Ochazuke | Articles on Japanese Restaurants | Japan Restaurant Guide by Gourmet Navigator
Ochazuke is a dish where tea is poured on rice. Japanese tea such as "ryokucha" green tea or "hojicha" roasted green tea is commonly used but ochazuke with oolong tea and dash stock or soup added can also be seen. In ochazuke, various ingredients are used and eaten, such as umeboshi, Japanese pickles, salmon, nori, tsukudani, and shiokara, and ingredients are usually chosen by the person's preference. As the bancha and sencha became common, and tea spread to the people as a beverage after the mid Edo period.
Wasyoku(Japanese Cuisine) encyclopedia : Ochazuke
For workers who were apprenticed to merchants at the time, needed a quick meal during work, and it started when rice was eaten with tea poured in. There was no way of keeping the rice temperature, and ochazuke was valued as it was used to make cold rice delicious. In the Genroku period the "ochazuke shops" began appearing, and ochazuke became a fast food and loved by the people. Today ochazuke tends to be eaten as a simple meal, at lunch or dinner, or after drinking alcohol. In the surrounding areas of Kashiwazaki city, Niigata prefecture, where it is known as a producer of sea bream for a long time, there is a local food called "sea bream chazuke", using sea bream sashimi as an ingredient, and tea or dashi stock poured in. Other than Niigata, sea bream chazuke is eaten in Fukuoka and in Ehime where it is produced, and in Saga and Nagasaki, there is a horse mackerel chazuke.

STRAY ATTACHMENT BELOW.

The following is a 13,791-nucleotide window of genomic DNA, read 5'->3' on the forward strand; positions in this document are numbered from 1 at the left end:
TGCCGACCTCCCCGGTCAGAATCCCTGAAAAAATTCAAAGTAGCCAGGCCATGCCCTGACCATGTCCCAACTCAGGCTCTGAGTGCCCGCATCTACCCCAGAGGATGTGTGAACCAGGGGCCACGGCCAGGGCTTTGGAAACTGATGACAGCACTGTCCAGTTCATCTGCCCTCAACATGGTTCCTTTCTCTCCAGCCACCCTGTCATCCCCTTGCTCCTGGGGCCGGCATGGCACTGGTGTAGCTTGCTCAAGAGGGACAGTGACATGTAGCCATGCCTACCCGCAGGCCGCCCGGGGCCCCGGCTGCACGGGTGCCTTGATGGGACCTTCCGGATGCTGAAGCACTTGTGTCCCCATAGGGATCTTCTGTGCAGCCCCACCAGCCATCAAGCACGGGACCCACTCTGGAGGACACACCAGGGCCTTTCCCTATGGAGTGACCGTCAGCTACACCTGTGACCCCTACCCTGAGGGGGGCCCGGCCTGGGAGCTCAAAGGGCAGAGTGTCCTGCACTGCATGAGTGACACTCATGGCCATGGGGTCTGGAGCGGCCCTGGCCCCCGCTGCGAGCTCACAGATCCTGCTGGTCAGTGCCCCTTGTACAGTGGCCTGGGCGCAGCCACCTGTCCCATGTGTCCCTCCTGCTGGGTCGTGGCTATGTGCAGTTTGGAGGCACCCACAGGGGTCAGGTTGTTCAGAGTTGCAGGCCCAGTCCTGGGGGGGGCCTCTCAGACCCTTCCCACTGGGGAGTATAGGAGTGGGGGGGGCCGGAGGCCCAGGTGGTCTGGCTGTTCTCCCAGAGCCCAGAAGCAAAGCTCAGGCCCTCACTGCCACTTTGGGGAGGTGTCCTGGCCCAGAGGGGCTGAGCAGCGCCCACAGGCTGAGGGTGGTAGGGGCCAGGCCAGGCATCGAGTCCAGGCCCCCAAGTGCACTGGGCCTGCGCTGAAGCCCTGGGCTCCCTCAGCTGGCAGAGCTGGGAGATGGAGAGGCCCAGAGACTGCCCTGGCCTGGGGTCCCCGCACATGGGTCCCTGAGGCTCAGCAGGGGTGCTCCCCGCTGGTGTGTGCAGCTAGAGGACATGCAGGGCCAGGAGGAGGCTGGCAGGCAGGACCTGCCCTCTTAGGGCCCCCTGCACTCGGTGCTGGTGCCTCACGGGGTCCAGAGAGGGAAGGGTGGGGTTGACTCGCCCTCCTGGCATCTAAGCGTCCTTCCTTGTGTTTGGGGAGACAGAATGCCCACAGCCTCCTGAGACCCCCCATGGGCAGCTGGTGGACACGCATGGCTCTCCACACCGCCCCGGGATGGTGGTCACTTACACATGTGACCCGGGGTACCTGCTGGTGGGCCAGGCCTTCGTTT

Many of the variations were developed as a local gourmet, and In the surrounding areas of Warabi city of Saitama Prefecture, there is a "waraku chazuke" where tea is poured over cooked onigiri and eaten. The introduction of instant chazuke cannot be forgotten, for helping enjoy the chazuke at home. In 1952, "ochzuke nori" was first devised and sold by "Nagatanien". It has tea, one serving size of matcha, and soup powder in a package. It was a very innovative product at the time as only emptying package on rice and pouring hot water was needed to finish the dish. For people living alone or for young people who do not drink tea from a teapot, it has become popular as a strong ally when they are hungry and want to eat.